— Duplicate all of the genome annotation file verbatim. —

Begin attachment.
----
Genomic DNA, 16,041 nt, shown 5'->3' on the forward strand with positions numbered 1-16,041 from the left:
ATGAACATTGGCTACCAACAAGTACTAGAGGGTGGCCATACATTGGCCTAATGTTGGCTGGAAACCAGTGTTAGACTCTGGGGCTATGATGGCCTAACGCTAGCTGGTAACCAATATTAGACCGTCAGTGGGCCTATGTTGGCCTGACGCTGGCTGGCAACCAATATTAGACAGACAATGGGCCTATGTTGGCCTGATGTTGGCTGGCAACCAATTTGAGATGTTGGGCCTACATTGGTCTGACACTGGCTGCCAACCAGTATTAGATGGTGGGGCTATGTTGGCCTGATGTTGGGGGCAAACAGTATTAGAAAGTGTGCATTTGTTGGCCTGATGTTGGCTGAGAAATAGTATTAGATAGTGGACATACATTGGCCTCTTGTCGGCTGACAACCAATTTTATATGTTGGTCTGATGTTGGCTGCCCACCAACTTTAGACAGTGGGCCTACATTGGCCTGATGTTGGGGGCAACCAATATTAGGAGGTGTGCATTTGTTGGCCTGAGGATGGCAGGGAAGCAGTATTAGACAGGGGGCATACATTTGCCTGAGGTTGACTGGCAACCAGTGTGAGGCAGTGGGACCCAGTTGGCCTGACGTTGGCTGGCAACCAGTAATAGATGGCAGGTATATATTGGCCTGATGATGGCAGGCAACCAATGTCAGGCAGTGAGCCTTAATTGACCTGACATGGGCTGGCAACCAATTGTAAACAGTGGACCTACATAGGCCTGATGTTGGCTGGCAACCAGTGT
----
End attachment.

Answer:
Genomic DNA, 16,041 nt, shown 5'->3' on the forward strand with positions numbered 1-16,041 from the left:
ATGAACATTGGCTACCAACAAGTACTAGAGGGTGGCCATACATTGGCCTAATGTTGGCTGGAAACCAGTGTTAGACTCTGGGGCTATGATGGCCTAACGCTAGCTGGTAACCAATATTAGACCGTCAGTGGGCCTATGTTGGCCTGACGCTGGCTGGCAACCAATATTAGACAGACAATGGGCCTATGTTGGCCTGATGTTGGCTGGCAACCAATTTGAGATGTTGGGCCTACATTGGTCTGACACTGGCTGCCAACCAGTATTAGATGGTGGGGCTATGTTGGCCTGATGTTGGGGGCAAACAGTATTAGAAAGTGTGCATTTGTTGGCCTGATGTTGGCTGAGAAATAGTATTAGATAGTGGACATACATTGGCCTCTTGTCGGCTGACAACCAATTTTATATGTTGGTCTGATGTTGGCTGCCCACCAACTTTAGACAGTGGGCCTACATTGGCCTGATGTTGGGGGCAACCAATATTAGGAGGTGTGCATTTGTTGGCCTGAGGATGGCAGGGAAGCAGTATTAGACAGGGGGCATACATTTGCCTGAGGTTGACTGGCAACCAGTGTGAGGCAGTGGGACCCAGTTGGCCTGACGTTGGCTGGCAACCAGTAATAGATGGCAGGTATATATTGGCCTGATGATGGCAGGCAACCAATGTCAGGCAGTGAGCCTTAATTGACCTGACATGGGCTGGCAACCAATTGTAAACAGTGGACCTACATAGGCCTGATGTTGGCTGGCAACCAGTGT